Though they have the same crystal structure--cubic, like diamond and spinel--garnets are an entire group of minerals that vary in their chemical composition, resulting in a variety of gems in different colors and with different qualities. Though some varieties of red garnet are common and found on every continent on Earth, other garnets like orange spessartite and hessonite, and green demantoid and tsavorite, are much less abundant. There are more than 20 garnet species, but the five most important garnet species include pyrope and almandite (the combination of which creates rhodolite), spessartite, grossular or grossularite (which includes hessonite and tsavorite), and andradite (which includes demantoid). Garnets of all species are the birthstone for January, so January babies aren't limited to the well-known red varieties.
|Warm soapy water and a soft brush are ideal for cleaning garnets. Ultrasonic cleaners are usually considered safe for garnet, but steam cleaners should be avoided. Garnet can fracture when exposed to abrupt, extreme temperature changes.|
|Garnets are a far-and-wide-ranging group of gems that cover virtually every color of the rainbow. Garnets are commonly found in shades of red and purplish-red (pyrope, almandite), oranges (spessartite, hessonite), yellows (andradite, hessonite, grossularite), and greens (andradite, grossularite, tsavorite, uvarovite). Grossularite garnets display the widest color range of all garnet species, including various shades of yellow, orange, reds, and greens. Read More. |
|Colored stones with intensely saturated color are the most valued in any gem species; such is also the case with garnet. The brighter, richer the color, the more valued the stone will be. Beyond that--with color, size, and clarity all being equal--spessartite, hessonite, tsavorite, and demantoid garnets are generally considered more valuable than the more abundant red garnets like almandite and rhodolite. Tsavorite and demantoid garnets with the rare horsetail inclusions are considered the most valuable of all garnets.|
Name Origin and Meaning
The word "garnet" comes from the Latin word granatus, literally translated to mean "grain," but it's also thought to be derived from the latter portion of pomegranate because some garnet crystals bear a resemblance to pomegranate seeds.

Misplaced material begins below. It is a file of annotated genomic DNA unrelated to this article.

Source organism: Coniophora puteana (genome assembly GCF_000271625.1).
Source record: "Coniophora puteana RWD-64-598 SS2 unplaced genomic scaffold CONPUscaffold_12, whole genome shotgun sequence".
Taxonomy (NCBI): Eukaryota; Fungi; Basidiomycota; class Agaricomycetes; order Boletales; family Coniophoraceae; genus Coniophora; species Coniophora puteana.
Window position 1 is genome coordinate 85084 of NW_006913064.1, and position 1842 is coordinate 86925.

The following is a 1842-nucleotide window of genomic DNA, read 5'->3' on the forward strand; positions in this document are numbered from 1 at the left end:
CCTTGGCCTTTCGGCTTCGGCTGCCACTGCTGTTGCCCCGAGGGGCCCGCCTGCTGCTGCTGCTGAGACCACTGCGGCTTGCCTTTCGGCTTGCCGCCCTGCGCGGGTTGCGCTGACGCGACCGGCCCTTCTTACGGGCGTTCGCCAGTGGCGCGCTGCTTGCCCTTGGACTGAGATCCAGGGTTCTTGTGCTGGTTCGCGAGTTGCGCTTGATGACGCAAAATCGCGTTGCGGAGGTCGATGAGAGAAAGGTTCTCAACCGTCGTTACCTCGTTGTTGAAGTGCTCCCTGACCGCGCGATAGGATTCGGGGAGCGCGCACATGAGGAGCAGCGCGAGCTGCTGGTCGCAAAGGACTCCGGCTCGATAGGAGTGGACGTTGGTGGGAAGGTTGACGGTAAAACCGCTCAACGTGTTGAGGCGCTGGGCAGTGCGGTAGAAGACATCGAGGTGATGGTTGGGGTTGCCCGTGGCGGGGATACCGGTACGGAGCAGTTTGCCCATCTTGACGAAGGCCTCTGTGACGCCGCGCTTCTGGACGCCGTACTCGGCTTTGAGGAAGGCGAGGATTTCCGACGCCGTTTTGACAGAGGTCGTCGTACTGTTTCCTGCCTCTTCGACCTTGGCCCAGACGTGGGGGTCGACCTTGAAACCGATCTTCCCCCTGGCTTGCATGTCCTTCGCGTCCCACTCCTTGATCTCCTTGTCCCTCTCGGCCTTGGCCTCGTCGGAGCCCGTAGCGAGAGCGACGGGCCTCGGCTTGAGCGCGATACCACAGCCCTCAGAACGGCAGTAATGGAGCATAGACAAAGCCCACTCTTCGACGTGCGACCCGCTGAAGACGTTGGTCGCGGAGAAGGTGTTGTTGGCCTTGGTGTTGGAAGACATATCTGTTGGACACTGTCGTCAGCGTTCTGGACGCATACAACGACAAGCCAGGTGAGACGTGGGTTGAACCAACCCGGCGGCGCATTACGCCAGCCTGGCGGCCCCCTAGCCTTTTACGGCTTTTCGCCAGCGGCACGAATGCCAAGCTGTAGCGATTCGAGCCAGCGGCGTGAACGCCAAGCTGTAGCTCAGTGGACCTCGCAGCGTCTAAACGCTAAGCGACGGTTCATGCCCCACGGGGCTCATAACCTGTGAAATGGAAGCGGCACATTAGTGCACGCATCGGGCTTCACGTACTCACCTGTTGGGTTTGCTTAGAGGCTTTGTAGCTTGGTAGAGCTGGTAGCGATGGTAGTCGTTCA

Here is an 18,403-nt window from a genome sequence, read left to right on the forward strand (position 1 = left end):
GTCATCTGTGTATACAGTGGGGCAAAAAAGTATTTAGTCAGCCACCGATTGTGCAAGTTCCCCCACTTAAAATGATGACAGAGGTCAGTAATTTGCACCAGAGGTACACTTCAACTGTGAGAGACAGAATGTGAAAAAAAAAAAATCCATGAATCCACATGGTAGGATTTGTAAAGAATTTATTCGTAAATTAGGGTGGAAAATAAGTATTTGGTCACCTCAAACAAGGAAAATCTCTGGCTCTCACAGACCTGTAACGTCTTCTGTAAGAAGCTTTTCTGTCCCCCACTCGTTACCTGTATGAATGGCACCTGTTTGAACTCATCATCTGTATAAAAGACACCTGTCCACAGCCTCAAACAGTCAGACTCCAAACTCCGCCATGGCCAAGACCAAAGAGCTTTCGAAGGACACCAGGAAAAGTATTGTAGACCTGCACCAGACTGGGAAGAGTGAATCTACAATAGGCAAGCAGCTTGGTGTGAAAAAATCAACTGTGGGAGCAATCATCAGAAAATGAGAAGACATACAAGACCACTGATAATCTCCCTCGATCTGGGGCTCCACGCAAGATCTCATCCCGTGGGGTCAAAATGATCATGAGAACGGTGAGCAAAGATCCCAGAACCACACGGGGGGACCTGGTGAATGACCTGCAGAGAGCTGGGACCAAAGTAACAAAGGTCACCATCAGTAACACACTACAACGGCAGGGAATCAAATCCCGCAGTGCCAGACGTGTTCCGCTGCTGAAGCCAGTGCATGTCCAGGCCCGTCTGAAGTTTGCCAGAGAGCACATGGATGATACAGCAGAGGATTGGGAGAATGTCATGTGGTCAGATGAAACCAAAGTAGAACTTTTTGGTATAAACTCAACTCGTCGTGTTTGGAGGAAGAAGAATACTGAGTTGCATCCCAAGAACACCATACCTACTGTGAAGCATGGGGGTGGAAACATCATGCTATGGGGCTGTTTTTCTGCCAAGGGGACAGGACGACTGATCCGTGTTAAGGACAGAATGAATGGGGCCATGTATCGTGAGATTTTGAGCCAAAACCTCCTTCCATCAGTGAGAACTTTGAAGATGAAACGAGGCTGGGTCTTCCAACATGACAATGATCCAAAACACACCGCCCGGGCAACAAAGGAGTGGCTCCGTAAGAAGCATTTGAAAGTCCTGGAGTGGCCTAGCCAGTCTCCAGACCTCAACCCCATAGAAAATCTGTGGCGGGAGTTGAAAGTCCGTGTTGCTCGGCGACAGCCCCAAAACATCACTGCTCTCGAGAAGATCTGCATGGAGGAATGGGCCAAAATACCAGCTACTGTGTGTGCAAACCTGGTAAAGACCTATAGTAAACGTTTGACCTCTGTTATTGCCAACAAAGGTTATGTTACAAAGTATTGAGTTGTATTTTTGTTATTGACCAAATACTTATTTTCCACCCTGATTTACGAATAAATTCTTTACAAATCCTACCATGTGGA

Garnets from some species possess phenomena that other garnets do not. Almandite and sometimes rhodolite garnets can exhibit asterism, displaying rare four-ray or even rarer six-ray stars. The andradite species can display chatoyancy (cat's-eye) or iridescence, though both are very rare. Pyrope, or pyrope-spessartite mixes like Malaya, and select other garnets can possess color-change abilities. The grossular garnets exhibit no phenomena.
Garnets have been used in jewelry and for other decorative purposes for thousands of years, dating back as early as 3100 BC when Egyptians valued garnets as beads for pharaoh's necklaces and buried them in tombs with mummies. Carved garnets adorned signet rings used to stamp wax seals in ancient Rome, and red garnets were popular among clergy and nobility in the Middle Ages from around 475 to 1450 AD. Around 1600, the beloved "Bohemian" pyrope garnets of Czechoslovakia gave garnet a boost of interest in Victorian and other jewelry that lasted until the beginning of the 20th century. Slices of garnets have even been used in church windows. Today, orange (spessartite and hessonite) and green (demantoid and tsavorite) garnets have increased popularity (and increased availability) that is allowing them to join their red cousins in the jewelry marketplace beyond just being collector's stones.
According to the Gemological Institute of America (GIA), no garnet is ever pure in nature, so garnet species mix to create garnet varieties with a wider range of colors and characteristics. The results are happy accidents like rosy rhodolite and sparkling green tsavorite.
Garnets are also known for the different regions in which they are mined. Mali garnet, a grossular-andradite, is typically yellow, green, or brown, and gypsy rose garnet (in the photo above), discovered in Tanzania's Umba Valley, is an attractive orange-red garnet that is different because of its unusually high grossular content (7.0-8.5%).
Garnets usually form in dodecahedrons, which is a complex shape with 12 equal diamond-shaped sides.
Noah is said to have recognized garnet's inner fire and used it as a "lamp" to reflect light on the bow of the Ark.
Learn more about garnet from our JTV Expert series videos! Visit our YouTube page for more on the garnet stone and other gemstone education.